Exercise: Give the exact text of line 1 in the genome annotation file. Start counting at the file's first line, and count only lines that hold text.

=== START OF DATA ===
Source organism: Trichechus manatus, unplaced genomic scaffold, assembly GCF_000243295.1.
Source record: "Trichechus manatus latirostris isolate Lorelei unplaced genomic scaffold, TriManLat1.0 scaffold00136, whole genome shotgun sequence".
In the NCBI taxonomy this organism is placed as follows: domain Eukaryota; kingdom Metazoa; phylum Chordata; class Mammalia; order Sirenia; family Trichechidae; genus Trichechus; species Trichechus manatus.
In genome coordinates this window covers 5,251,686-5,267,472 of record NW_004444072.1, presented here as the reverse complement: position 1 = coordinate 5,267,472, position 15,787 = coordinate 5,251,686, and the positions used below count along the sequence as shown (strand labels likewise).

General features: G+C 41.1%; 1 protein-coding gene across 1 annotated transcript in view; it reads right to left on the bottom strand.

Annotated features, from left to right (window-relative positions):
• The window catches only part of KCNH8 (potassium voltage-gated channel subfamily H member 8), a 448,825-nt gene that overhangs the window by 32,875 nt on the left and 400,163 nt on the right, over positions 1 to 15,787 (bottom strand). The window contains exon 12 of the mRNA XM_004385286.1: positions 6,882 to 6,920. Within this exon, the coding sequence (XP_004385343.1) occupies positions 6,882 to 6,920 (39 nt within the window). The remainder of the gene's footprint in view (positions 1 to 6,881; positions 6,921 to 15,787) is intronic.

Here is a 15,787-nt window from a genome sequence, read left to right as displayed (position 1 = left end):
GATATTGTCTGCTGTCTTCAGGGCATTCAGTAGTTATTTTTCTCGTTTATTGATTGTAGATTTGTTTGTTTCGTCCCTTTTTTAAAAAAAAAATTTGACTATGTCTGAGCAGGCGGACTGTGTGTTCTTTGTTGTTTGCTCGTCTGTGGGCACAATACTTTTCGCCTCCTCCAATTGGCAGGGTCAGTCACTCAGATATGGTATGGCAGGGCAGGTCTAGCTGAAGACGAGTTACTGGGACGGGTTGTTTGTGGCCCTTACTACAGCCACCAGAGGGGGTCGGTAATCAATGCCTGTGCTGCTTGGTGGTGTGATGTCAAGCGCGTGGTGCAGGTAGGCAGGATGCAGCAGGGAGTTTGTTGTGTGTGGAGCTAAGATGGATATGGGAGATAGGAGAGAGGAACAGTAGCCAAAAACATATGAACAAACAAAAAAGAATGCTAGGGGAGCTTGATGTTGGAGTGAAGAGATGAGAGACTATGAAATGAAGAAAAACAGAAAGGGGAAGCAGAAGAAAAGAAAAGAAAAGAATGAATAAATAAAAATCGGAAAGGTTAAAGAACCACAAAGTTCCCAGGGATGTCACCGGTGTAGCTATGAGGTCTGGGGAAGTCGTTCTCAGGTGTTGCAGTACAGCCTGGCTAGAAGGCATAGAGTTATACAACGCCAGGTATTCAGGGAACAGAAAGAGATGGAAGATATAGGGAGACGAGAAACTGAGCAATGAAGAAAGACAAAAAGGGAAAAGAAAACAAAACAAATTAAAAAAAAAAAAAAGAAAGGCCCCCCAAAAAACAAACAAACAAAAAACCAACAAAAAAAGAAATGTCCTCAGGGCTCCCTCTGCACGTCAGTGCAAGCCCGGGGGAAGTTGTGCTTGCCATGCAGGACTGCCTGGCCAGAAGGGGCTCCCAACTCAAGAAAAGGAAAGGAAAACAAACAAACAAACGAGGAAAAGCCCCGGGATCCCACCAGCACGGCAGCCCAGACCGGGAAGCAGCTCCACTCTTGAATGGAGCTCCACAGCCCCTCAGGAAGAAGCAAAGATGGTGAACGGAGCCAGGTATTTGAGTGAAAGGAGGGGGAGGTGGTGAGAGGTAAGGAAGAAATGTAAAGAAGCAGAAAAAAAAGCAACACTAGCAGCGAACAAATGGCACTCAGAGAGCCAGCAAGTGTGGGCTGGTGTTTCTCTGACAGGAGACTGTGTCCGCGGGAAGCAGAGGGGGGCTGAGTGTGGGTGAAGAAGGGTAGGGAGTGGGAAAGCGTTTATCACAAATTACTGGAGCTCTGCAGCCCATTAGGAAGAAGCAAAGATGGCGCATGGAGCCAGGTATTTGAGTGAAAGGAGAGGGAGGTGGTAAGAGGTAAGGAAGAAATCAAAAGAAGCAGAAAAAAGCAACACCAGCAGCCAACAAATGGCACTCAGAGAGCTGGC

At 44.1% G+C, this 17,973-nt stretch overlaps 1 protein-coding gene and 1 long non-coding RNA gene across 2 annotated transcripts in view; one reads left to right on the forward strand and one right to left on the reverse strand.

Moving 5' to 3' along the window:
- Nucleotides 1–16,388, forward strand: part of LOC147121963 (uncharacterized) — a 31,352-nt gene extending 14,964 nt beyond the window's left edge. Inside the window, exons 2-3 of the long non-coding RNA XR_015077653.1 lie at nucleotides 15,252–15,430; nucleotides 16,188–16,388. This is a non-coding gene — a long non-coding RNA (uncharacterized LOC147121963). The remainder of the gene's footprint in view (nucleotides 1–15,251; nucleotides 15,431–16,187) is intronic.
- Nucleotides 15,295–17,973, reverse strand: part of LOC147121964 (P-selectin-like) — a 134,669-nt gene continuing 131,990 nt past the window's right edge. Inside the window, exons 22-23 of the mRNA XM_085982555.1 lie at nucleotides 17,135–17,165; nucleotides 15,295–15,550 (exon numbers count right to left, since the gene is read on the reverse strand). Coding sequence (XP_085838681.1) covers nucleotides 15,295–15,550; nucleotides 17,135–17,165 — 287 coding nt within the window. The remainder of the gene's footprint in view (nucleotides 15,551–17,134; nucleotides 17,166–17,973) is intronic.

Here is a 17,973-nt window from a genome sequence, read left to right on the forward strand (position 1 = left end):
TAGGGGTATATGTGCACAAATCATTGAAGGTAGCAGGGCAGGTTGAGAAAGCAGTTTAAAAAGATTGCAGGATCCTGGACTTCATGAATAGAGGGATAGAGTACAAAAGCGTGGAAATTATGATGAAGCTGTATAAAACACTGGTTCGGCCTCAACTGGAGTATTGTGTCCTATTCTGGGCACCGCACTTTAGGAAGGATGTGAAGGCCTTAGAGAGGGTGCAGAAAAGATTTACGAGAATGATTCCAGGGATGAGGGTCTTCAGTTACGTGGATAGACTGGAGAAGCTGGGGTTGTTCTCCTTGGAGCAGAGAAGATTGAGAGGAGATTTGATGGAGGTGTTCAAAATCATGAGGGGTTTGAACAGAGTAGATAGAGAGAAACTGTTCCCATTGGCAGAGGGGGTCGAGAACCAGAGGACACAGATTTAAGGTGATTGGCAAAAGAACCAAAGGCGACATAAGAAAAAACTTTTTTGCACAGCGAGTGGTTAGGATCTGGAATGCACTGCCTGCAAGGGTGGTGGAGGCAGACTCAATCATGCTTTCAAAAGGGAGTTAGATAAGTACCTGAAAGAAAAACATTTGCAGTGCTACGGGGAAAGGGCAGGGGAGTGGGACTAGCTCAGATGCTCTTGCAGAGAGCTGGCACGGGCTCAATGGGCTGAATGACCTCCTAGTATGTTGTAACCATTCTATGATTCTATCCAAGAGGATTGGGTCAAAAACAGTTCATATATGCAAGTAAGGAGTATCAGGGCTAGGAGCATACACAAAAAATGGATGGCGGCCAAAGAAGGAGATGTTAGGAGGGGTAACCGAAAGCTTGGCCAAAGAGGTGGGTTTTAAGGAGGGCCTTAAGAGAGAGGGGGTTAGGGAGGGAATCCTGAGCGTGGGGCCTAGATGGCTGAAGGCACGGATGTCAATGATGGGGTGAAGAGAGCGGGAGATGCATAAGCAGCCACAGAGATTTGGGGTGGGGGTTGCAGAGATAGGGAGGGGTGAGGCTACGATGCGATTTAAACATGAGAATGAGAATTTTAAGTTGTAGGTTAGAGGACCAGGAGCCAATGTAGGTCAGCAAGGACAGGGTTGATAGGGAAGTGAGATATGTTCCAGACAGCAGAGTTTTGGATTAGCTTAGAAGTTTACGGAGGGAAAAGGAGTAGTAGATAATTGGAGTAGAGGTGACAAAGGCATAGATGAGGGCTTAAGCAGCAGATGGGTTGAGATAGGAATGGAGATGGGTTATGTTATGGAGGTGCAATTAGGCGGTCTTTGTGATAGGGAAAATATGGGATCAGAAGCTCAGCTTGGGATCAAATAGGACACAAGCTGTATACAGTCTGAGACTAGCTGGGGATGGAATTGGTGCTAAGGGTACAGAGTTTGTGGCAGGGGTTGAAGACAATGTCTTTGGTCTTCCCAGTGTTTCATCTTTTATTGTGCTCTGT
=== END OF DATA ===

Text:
Source organism: Trichechus manatus, unplaced genomic scaffold, assembly GCF_000243295.1.